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Scholars used to view “early American literature” primarily as little more than a rustic precursor to what American literature would become in its maturity. For many years as well, it was the cradle of the “New England Mind,” that place where America’s religious origins might be found and established. In recent years, however, the study of early American literature has expanded in several intriguing directions. From the perspective of temporality or period, scholars now consider “early America” to extend back into the fifteenth century and as far forward as the 1830s. Linguistically, the archive “early America” now speaks and records in a number of languages other than English. Socially and culturally, we consider the literatures of enslaved persons, women, and Indigenous persons formerly forgotten by such histories. Indeed, it is hard to imagine a single book or perspective adequately capturing the proliferation of the field’s recognition, which is why this multivoice volume is so needed as this point.
This Companion covers American literary history from European colonization to the early republic. It provides a succinct introduction to the major themes and concepts in the field of early American literature, including new world migration, indigenous encounters, religious and secular histories, and the emergence of American literary genres. This book guides readers through important conceptual and theoretical issues, while also grounding these issues in close readings of key literary texts from early America.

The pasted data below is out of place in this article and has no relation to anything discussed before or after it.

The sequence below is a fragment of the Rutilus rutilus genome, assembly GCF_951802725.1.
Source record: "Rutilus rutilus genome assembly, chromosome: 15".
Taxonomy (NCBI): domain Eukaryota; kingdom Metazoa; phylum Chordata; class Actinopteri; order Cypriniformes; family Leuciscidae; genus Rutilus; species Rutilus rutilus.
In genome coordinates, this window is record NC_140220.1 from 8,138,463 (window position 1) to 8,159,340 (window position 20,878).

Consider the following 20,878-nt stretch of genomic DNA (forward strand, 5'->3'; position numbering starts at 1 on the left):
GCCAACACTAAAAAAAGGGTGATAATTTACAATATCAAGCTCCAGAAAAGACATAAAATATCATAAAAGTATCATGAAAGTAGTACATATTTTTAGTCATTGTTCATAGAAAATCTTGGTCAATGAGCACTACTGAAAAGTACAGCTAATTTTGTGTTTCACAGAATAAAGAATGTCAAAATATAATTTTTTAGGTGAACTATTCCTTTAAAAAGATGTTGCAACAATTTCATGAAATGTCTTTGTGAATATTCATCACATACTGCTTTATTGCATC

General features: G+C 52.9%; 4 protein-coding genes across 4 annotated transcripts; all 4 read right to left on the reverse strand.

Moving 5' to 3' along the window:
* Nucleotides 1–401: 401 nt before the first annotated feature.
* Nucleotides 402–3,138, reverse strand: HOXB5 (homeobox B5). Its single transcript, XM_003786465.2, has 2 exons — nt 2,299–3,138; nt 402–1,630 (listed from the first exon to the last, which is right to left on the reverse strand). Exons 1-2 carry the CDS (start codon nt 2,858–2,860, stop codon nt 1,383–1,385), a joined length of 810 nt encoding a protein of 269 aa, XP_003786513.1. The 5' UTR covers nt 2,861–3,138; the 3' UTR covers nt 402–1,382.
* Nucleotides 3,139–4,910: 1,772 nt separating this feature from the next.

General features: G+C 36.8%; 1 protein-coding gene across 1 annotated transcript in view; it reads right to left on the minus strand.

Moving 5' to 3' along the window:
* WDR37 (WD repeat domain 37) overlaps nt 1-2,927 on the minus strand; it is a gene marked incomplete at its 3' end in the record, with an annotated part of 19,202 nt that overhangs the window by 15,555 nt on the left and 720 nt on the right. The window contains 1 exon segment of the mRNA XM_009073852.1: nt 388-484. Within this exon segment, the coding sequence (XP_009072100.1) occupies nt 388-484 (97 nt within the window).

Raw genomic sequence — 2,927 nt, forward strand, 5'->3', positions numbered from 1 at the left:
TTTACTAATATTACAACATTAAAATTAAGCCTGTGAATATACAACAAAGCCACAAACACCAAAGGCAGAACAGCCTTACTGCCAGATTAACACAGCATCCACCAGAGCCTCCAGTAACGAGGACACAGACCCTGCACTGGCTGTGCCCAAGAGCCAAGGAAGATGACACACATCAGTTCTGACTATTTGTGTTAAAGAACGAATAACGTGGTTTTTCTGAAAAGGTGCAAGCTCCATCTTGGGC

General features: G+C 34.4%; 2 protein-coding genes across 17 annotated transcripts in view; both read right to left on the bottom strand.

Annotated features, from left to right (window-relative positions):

In the wake of 9/11, postsecularism has emerged as a capacious critical perspective that challenges the historical narrative of Enlightenment secularization. Postsecular critique observes the persistence of religion in modernity and connects its persistence to historical religion as a longer and unbroken narrative of national, cultural, and legal discourses. Drawing on intellectual history, the anthropology of religion, and New England colonial historiography, this essay argues that our contemporary understanding of the United States is deepened by rereading the nation’s puritan past from a postsecular perspective. The essay considers the travails of Roger Williams, the Antinomian Controversy, and the puritan treatment of the early Quakers as important contributions to American perspectives on the separation of church and state, the role of spirituality in the secular, and the legal and procedural application of “tolerance.”